He was elected as Hon. Member of the Tonic Sol-fa College in 1885.[39] Late in 1887 he resigned the organist's post at St. George's, Bloomsbury, and accepted a similar appointment at St. Bride's Fleet Street, where the fine Renatus Harris organ was a source of great enjoyment to him. He was awarded the Lambeth degree of Mus. Doc. by the Archbishop of Canterbury in 1889.[40][41] John Stainer gave a speech at the dinner on the occasion of his receiving the degree of Doctor of Music.[42] As such, John Stainer was one of those most intimately associated with Dr. Turpin in his connection (which was purely professional) with the Catholic Apostolic Church and a friend for nearly fifty years. As early as 1874 Turpin had been admitted as Hon. Licentiate of Trinity College of Music.[43] He was elected as Hon. Member of the Royal Academy of Music in 1890.[44]

In 1891 and 1901 he was listed as a Professor of Music.[45] In 1892 E.H. Turpin was appointed Warden of Trinity College of Music and for eight years he edited the periodical Musical Standard. Besiding being editor of the Musical Standard he became joint editor in 1891 of Musical News and has contributed many articles to periodical literature, besides giving lectures at the Royal College of Organists, the Musical Association, and other societies. He is widely known as a concert organist, and has opened organs in all parts of the kingdom; he is also a pianist, and plays nearly every instrument in the orchestra.[46] He was also Dean of the Faculty of Music in the University of London from July 1902,[47] and Secretary to the Board of Musical Studies.[48] Around 1900, Edmund Hart Turpin was interested in poetry as he compiled Saul and other poems (1898), The palace of art and other poems with introduction and notes, (1898) and English and American Sonnets (1902). Dr. Turpin was organist of St. Bride's at the time of his death in 1907. He practically retained his position as organist at the Church of Christ the King, Bloomsbury until his death.[49]

Appointments

Compositions

  • Hymn tunes Argyle, Clifton and Mansfield
  • Hymn tune on the text: God the Father, throned on high published in 1875 edition of the Hymns Ancient and Modern[52]
  • Hymn tune on the text: God the Father, God the Son published in 1875 edition of the Hymns Ancient and Modern[53]
  • Hymn tune on the text: God the Father, God the Son published in 1875 edition of the Hymns Ancient and Modern[54]
  • Magnificat And Nunc Dimittis In F
  • Stabat Mater
  • Te Deum
  • Two masses
  • Two cantatas, Jerusalem and A Song of Faith
  • Two oratorios, St. John the Baptist, and Hezekiah
  • The Monastery
  • A symphony
  • Other anthems, organ and piano pieces.

Hymnbooks

  • Versicles and Responses for use in the Service of the Catholic Apostolic Church during the Eucharist Service, arranged by E.H. Turpin, second edition (1873), third edition (1880)[55]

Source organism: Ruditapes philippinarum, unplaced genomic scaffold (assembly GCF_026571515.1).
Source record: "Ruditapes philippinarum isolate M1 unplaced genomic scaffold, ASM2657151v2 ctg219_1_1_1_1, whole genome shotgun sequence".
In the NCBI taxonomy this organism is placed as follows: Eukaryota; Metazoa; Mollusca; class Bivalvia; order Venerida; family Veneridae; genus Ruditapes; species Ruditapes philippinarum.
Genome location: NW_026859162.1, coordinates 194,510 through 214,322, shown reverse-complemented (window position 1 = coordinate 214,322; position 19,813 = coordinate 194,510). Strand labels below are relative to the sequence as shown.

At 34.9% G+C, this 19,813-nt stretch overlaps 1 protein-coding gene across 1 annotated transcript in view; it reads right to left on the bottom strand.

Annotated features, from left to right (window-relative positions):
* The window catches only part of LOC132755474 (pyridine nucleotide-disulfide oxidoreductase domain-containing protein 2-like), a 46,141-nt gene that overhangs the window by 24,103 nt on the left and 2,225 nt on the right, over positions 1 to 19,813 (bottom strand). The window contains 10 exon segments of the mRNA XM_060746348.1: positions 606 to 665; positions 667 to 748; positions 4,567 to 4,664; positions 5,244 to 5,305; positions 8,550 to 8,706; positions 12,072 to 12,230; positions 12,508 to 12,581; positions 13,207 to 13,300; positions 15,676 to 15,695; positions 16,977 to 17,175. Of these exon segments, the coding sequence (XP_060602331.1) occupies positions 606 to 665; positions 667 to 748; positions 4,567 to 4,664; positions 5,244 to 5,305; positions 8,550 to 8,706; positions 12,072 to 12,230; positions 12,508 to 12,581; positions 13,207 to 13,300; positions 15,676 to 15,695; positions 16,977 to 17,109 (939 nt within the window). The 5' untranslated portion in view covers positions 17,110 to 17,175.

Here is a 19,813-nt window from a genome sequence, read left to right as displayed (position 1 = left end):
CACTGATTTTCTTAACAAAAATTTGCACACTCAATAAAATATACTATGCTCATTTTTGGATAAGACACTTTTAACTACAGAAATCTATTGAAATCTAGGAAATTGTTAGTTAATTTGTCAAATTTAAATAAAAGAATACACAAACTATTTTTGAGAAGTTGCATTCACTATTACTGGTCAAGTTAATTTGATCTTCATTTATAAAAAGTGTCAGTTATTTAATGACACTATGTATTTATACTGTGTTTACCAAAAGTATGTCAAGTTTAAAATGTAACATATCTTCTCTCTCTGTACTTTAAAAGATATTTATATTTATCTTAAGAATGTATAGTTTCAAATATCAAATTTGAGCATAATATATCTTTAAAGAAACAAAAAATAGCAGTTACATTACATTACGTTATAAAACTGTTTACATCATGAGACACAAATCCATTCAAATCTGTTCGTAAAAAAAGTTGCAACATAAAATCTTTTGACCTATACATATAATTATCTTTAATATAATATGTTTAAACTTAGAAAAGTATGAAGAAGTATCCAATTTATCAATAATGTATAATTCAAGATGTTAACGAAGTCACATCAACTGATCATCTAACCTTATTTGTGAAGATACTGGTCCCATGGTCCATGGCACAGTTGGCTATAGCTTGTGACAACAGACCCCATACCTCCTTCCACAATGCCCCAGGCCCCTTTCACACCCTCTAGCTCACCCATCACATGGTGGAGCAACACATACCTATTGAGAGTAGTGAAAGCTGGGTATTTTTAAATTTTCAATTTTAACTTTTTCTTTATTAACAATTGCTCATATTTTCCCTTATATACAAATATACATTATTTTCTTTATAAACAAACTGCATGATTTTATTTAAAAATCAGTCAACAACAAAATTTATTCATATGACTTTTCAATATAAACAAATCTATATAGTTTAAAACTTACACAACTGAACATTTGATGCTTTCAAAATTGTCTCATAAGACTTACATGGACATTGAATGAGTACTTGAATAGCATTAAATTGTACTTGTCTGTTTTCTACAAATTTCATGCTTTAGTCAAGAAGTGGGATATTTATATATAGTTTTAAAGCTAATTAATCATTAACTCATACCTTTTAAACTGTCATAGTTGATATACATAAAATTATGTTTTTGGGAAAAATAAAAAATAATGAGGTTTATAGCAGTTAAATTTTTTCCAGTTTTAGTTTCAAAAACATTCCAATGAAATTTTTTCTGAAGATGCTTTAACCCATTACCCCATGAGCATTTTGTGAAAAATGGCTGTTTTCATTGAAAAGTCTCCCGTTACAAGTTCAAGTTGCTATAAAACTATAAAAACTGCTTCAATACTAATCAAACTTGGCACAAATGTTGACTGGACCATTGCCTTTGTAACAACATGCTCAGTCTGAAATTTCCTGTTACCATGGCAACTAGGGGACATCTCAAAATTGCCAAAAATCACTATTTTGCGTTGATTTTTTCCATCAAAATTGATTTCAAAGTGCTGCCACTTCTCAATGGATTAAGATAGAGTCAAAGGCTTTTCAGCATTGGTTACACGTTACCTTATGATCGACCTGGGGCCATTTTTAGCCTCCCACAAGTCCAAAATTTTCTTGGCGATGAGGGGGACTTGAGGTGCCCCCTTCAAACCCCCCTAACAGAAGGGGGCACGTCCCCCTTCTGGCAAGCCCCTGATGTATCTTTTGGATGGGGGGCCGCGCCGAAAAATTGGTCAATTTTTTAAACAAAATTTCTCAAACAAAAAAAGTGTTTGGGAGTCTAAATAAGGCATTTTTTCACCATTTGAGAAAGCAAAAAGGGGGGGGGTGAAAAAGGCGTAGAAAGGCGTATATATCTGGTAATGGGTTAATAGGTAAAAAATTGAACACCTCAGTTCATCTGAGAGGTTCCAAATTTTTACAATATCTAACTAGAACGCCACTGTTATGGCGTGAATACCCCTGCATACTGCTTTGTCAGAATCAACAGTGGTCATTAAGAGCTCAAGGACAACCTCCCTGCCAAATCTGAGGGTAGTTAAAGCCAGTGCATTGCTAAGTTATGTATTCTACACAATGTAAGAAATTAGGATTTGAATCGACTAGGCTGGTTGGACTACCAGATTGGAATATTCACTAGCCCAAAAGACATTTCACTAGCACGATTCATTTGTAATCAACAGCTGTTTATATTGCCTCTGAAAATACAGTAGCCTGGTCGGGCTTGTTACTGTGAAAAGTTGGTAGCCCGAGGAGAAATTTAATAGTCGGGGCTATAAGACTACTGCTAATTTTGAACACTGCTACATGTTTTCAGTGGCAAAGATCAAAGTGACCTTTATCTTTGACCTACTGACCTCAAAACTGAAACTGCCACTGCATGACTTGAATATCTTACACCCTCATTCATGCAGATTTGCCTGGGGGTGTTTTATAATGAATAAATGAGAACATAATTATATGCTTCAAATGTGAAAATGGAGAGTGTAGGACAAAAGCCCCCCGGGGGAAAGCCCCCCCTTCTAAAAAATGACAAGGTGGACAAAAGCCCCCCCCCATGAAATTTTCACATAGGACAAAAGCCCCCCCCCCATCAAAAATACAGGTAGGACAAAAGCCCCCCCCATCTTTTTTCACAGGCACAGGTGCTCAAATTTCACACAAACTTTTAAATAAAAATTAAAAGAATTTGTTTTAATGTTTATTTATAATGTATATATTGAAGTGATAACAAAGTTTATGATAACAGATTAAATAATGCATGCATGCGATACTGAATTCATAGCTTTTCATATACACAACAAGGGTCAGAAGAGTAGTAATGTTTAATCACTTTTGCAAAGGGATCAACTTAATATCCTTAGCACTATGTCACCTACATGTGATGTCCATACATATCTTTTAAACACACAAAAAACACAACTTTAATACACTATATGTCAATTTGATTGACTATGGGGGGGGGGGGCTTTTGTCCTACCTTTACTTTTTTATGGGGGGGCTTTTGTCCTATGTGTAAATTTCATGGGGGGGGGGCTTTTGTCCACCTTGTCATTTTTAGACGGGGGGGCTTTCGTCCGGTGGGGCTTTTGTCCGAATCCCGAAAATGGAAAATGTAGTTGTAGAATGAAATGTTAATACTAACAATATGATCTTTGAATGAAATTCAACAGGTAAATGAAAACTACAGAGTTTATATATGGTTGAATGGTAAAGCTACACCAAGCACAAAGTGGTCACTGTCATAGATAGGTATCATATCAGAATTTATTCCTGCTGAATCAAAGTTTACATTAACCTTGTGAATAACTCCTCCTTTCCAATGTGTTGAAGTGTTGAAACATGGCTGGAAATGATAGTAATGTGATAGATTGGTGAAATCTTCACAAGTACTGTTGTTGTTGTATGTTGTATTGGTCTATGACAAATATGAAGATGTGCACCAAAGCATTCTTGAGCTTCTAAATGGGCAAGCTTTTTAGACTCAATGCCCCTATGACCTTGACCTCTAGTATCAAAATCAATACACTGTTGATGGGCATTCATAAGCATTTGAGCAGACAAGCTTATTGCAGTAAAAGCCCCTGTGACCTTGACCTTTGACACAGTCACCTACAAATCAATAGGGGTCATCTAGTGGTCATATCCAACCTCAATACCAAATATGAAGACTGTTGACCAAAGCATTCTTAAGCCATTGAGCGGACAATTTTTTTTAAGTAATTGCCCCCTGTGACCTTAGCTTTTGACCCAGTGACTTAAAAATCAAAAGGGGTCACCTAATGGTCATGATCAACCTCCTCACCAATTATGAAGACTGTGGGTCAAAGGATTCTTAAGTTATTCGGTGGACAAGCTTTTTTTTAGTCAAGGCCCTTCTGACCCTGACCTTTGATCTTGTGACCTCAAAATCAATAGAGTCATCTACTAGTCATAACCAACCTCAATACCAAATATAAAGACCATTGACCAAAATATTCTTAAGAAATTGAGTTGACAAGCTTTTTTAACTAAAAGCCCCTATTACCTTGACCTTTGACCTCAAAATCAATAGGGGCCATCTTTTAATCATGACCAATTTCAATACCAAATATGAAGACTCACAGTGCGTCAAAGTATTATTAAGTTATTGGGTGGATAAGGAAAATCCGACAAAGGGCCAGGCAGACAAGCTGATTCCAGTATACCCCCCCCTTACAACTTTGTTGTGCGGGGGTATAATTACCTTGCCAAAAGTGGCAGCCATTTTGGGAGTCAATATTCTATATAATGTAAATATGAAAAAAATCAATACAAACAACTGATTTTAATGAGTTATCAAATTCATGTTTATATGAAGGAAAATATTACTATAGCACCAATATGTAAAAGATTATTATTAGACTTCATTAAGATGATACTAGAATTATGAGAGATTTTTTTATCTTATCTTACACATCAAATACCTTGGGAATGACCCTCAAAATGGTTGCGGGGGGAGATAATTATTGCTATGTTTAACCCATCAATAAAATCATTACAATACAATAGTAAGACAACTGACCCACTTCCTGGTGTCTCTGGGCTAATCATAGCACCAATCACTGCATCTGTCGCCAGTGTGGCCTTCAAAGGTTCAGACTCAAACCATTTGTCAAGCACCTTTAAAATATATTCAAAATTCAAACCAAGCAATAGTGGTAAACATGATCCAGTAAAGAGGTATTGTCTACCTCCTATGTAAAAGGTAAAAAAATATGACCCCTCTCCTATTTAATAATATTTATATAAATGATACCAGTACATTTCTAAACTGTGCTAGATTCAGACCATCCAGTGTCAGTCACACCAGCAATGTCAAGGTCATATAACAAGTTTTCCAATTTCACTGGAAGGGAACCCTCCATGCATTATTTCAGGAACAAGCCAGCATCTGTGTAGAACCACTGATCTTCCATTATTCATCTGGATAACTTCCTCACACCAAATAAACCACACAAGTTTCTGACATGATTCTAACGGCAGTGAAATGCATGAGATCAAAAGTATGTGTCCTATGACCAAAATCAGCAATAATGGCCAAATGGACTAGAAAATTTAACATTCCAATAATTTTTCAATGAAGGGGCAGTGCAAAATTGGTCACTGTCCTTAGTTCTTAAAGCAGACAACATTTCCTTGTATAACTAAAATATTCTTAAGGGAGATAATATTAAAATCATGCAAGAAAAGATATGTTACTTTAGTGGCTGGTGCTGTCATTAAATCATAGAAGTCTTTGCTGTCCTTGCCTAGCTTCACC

• Hymn Tunes, (Weekes, 1872)
  • The Book of Psalms, Pointed in Accordance with the Twelve Ancient Tones, Edmund Hart Turpin (Chiswick Press, London, 1879)
  • Accompanying Harmonies to the tones for the Psalms in the twelve ancient church modes, Edmund Hart Turpin (1880)[56]
  • 20 Responses to the Commandments, arranged from the sacred works of the great masters’’, Edmund Hart Turpin (1890)[57]

Other books and poetry

  • An Inquiry into the origin and growth of certain musical idioms and expressions, E.H. Turpin, Proceedings of the Musical Association, Volume 7, Issue 1, 1880
  • Some Observations on the Manipulation of Modern Wind Instruments, Edmund Hart Turpin (Weekes & Company, 1883)[58]
  • Saul and other poems, edited by Edmund Hart Turpin (1898)[59]
  • The palace of art and other poems with introduction and notes, Edmund Hart Turpin (Maynard, New York, 1898)[60]
  • Study for the Organ edited by Edmund Hart Turpin (1900)[61]
  • English and American Sonnets, Edmund Hart Turpin (Maynard, Merrill & Co., 1902)[62]

Use of Catholic Apostolic psalms and hymns outside the Catholic Apostolic Church

It is known that The Book of Psalms, Pointed in Accordance with the Twelve Ancient Tones has been used in the Church of Scotland.[63] More specifically, it has been drawn upon for the small selection of Gregorian settings which forms the appendix to The Scottish Psalter, 1929 (Prose). In 1935 it is recommended in the pamphlet published by the Committee on Public Worhsip and Aids to Devotion of the Church of Scotland: A Course of Reading for the Church Organist.[64]

Henry Wiseman states in 1967 about “The Book of Psalms, pointed in accordance with the Twelve Ancient Tones” that it is the best adaptation of Gregorian tones to the words of the Bible translation of the Psalms he knows. The system of pointing is easy to follow by anyone who has ’’Words’’ in his heart. The notation of the plain-song is simple to any good solfa-ist. The harmonisation, if an organ accompaniment should be desired, can be founded on a rudimentary knowledge of a few simple chords which, later, can be eked out by the study of some of the numerous works on the harmonisation of plain-song.[65]

Only some hymns of Edward Wilton Eddis published in the Hymns for the Uses of the Churches are found in other hymnbooks:[66]